“I’m happy now that I have more time,” Bonds told the crowd gathered at Union Square. “I’ve actually enjoyed myself immensely.”
Bonds, honorary chair of this year’s lighting, did not talk to reporters and left quickly after giving a brief speech during the 30-minute ceremony, reports the Associated Press. Lights adorning the large tree are sold to benefit the UCSF Children’s Hospital palliative care program, and nearly $700,000 has been raised during the past five years.
When a young patient asked Bonds about possibly returning to baseball, he replied: “I had fun, but I like my freedom.”
Bonds has donated time and money to the program, hosting golf tournaments and visiting patients and their families. He passed out autographed baseball cards of himself and politely chatted with several patients, many confined to wheelchairs, AP noted.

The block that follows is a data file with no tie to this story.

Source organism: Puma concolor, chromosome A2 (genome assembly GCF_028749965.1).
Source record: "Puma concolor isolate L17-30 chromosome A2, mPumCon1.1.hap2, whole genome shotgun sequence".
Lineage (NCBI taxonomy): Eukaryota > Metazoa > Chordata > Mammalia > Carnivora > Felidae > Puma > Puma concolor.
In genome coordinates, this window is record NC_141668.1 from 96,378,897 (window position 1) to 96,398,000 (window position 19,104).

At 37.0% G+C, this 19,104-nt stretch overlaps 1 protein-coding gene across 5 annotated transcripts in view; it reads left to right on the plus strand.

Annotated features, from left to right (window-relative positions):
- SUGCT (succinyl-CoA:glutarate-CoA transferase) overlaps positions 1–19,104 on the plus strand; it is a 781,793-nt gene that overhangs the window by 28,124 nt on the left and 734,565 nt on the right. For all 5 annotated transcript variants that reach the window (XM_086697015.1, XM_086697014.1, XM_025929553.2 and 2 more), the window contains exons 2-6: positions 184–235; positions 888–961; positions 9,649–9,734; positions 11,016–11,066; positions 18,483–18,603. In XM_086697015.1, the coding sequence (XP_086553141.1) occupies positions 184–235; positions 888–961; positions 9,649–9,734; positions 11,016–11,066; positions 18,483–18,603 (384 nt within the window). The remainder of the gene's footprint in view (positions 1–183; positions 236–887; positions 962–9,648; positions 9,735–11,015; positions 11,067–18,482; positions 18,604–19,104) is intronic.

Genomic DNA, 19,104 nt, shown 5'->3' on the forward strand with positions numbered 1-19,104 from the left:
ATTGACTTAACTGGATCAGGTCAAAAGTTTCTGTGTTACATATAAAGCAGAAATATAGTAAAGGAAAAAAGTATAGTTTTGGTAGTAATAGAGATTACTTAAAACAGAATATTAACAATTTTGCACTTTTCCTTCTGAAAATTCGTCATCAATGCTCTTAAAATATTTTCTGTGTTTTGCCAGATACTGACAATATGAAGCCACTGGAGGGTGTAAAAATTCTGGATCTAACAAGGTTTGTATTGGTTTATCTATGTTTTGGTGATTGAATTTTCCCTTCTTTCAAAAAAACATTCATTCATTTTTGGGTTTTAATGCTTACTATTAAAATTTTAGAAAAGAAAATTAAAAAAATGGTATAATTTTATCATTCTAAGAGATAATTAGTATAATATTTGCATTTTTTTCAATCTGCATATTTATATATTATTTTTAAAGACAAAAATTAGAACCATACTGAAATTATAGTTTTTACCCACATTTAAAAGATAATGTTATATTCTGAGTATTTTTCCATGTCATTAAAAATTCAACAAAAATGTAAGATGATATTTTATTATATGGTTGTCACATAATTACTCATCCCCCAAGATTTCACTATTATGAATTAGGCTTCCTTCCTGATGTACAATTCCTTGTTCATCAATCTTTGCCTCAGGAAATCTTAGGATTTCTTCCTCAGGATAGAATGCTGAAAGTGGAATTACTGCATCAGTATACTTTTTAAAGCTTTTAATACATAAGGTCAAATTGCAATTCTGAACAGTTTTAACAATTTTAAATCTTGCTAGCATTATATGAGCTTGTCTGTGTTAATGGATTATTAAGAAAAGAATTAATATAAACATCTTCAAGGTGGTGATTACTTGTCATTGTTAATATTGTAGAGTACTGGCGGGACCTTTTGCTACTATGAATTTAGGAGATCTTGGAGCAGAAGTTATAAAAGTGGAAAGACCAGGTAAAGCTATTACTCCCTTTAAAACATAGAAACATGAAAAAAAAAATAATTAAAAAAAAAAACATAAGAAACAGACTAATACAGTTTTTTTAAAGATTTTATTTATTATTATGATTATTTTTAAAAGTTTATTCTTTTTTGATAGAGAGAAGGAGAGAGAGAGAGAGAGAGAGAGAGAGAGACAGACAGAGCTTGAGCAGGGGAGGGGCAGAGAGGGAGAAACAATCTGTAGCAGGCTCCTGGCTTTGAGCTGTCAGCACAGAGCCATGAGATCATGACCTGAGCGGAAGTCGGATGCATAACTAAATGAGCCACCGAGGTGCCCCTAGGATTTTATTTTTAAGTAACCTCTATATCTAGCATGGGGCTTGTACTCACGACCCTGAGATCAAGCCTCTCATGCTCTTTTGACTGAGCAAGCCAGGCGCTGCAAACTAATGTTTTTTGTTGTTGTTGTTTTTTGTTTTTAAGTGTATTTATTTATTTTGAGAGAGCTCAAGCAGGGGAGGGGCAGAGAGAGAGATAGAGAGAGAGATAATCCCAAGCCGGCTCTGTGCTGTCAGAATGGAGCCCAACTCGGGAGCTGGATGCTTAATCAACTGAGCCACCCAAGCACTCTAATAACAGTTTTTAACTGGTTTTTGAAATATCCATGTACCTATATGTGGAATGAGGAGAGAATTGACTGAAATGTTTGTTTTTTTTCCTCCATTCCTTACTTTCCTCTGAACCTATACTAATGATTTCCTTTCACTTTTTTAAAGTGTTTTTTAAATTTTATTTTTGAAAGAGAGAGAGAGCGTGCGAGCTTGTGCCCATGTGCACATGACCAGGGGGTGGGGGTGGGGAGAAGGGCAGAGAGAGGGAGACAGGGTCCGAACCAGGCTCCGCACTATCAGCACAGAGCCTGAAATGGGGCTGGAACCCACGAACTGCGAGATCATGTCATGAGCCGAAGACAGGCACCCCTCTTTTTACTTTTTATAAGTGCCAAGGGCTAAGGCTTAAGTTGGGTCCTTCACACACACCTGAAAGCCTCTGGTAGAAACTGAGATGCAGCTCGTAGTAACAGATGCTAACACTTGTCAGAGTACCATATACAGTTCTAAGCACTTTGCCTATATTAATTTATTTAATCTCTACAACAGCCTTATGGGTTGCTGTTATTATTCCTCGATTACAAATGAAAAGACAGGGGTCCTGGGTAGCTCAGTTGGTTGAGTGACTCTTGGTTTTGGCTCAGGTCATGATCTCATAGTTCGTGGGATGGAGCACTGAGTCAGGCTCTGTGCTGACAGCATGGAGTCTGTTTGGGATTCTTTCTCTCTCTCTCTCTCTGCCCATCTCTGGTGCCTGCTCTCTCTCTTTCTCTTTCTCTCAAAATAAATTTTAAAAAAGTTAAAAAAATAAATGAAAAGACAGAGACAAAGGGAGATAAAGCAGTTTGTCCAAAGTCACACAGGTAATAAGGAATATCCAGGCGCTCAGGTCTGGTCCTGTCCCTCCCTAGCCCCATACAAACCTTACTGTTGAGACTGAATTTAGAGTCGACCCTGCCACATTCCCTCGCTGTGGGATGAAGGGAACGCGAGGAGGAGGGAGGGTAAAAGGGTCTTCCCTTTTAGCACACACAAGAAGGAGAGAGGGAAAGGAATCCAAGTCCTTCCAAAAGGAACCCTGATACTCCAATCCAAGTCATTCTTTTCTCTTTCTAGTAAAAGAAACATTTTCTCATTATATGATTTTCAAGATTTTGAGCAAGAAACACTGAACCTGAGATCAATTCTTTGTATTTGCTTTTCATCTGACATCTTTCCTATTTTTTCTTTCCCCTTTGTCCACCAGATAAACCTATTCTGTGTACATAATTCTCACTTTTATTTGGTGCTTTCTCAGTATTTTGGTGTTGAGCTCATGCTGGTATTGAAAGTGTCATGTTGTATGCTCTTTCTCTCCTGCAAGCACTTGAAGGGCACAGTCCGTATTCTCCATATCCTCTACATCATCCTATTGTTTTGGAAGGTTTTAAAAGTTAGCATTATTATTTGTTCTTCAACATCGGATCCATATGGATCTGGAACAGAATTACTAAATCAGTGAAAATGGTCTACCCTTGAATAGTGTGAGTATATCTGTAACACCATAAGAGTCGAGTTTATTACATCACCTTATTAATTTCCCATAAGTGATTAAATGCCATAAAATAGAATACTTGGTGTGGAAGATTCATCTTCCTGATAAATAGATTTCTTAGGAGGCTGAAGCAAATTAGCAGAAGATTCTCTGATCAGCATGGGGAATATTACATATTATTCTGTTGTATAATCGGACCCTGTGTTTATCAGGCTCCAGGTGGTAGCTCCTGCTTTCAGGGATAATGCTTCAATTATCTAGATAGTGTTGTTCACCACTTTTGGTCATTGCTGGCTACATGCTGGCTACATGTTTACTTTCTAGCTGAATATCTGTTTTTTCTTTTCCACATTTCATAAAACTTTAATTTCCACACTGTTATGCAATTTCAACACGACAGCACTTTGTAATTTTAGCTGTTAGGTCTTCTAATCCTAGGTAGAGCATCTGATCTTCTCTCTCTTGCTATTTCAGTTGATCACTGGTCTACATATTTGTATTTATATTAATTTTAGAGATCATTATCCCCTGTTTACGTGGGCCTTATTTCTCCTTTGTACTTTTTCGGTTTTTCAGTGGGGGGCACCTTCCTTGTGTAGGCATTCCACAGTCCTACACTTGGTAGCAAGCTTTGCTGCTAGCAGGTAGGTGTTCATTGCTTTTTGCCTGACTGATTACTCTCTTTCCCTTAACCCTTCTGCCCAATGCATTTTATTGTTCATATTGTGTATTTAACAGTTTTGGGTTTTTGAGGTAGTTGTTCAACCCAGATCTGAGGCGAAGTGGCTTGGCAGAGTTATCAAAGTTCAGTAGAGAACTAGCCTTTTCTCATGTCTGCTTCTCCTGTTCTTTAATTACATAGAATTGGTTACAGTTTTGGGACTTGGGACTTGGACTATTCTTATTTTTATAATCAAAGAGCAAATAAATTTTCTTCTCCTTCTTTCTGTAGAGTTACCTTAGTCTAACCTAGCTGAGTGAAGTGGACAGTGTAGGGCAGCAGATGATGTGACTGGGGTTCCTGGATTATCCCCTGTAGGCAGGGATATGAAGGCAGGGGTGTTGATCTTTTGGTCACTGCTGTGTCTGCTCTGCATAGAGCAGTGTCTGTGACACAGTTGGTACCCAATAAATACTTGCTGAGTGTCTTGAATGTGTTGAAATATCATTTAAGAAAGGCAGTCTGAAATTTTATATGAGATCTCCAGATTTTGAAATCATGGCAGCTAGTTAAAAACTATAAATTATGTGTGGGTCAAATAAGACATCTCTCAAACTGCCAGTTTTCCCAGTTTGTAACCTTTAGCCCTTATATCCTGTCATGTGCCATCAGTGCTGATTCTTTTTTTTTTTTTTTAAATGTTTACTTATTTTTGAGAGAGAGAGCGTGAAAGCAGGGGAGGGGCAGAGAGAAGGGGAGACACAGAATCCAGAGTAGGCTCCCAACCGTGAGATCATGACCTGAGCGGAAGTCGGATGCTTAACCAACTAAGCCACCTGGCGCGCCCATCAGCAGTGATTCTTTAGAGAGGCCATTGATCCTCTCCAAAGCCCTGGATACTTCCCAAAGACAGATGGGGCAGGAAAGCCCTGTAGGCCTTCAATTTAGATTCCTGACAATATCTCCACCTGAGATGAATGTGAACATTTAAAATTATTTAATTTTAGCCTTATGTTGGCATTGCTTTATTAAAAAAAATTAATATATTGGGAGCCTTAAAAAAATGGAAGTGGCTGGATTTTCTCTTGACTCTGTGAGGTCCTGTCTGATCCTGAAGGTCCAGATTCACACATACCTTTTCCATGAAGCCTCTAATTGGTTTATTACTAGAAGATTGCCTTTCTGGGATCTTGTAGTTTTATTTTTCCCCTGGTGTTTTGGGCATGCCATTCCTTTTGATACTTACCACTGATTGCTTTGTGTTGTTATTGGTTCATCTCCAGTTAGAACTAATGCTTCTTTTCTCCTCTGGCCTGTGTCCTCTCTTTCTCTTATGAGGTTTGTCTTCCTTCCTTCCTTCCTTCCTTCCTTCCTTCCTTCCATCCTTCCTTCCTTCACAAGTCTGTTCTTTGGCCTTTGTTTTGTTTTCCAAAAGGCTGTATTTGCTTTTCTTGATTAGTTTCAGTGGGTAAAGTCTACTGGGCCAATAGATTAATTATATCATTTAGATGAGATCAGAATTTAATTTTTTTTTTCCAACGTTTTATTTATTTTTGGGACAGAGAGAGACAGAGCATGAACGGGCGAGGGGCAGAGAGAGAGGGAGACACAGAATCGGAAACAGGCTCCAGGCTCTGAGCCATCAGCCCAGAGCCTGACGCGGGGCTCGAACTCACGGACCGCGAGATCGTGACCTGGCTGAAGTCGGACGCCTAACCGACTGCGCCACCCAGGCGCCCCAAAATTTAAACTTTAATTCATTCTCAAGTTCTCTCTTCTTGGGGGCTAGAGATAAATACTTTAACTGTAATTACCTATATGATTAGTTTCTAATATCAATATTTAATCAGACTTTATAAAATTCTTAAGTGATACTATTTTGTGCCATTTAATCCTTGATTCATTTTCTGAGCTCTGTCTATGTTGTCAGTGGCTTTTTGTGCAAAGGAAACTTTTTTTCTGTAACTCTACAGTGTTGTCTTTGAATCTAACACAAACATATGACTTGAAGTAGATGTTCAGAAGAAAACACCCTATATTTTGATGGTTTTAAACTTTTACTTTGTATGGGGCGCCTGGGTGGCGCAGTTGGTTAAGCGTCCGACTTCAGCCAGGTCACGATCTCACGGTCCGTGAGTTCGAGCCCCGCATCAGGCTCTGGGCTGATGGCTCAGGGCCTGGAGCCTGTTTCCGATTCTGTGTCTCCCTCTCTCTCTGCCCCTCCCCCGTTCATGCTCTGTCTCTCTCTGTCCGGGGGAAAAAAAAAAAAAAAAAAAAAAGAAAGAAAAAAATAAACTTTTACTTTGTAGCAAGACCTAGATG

“We all go through adversities and tragedies,” Bonds told the crowd, which greeted him with a standing ovation. “It takes every one of us to stick together to make all of our children’s times as precious as we can.”
Bonds pleaded not guilty to 14 counts of making false declarations to a federal grand jury and one count of obstruction of justice, and his trial is scheduled to start March 2. Bonds is accused of lying when he said he never knowingly used performance-enhancing drugs during 2003 grand jury testimony.
The 44-year-old Bonds hit 762 homers, seven more than the previous record set by Hank Aaron.